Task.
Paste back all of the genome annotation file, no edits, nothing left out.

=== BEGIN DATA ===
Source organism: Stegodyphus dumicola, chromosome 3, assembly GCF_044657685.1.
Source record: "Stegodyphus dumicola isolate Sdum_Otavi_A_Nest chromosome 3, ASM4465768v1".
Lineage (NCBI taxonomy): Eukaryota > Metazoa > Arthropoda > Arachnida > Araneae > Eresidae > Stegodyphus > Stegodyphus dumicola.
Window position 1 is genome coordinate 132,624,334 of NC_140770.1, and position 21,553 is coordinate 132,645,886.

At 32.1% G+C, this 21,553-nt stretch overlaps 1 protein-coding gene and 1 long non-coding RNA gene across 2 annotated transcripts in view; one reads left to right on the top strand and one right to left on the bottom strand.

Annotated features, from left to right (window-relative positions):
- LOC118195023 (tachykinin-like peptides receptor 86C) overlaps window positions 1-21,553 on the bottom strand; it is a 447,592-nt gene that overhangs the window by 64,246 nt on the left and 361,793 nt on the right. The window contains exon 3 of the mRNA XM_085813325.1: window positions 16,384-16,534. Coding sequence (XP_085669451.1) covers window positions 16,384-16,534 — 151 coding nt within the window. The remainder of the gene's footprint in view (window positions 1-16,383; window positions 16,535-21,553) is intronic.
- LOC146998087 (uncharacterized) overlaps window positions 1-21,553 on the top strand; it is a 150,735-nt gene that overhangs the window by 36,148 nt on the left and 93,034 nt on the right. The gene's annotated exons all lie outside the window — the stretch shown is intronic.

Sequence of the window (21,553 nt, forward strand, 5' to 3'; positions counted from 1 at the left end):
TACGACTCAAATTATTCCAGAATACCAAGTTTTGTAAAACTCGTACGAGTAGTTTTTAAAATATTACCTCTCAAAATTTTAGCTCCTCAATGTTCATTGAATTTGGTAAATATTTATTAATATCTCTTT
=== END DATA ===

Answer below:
Source organism: Stegodyphus dumicola, chromosome 3, assembly GCF_044657685.1.
Source record: "Stegodyphus dumicola isolate Sdum_Otavi_A_Nest chromosome 3, ASM4465768v1".
Lineage (NCBI taxonomy): Eukaryota > Metazoa > Arthropoda > Arachnida > Araneae > Eresidae > Stegodyphus > Stegodyphus dumicola.
Window position 1 is genome coordinate 132,624,334 of NC_140770.1, and position 21,553 is coordinate 132,645,886.

At 32.1% G+C, this 21,553-nt stretch overlaps 1 protein-coding gene and 1 long non-coding RNA gene across 2 annotated transcripts in view; one reads left to right on the top strand and one right to left on the bottom strand.

Annotated features, from left to right (window-relative positions):
- LOC118195023 (tachykinin-like peptides receptor 86C) overlaps window positions 1-21,553 on the bottom strand; it is a 447,592-nt gene that overhangs the window by 64,246 nt on the left and 361,793 nt on the right. The window contains exon 3 of the mRNA XM_085813325.1: window positions 16,384-16,534. Coding sequence (XP_085669451.1) covers window positions 16,384-16,534 — 151 coding nt within the window. The remainder of the gene's footprint in view (window positions 1-16,383; window positions 16,535-21,553) is intronic.
- LOC146998087 (uncharacterized) overlaps window positions 1-21,553 on the top strand; it is a 150,735-nt gene that overhangs the window by 36,148 nt on the left and 93,034 nt on the right. The gene's annotated exons all lie outside the window — the stretch shown is intronic.

Sequence of the window (21,553 nt, forward strand, 5' to 3'; positions counted from 1 at the left end):
TACGACTCAAATTATTCCAGAATACCAAGTTTTGTAAAACTCGTACGAGTAGTTTTTAAAATATTACCTCTCAAAATTTTAGCTCCTCAATGTTCATTGAATTTGGTAAATATTTATTAATATCTCTTT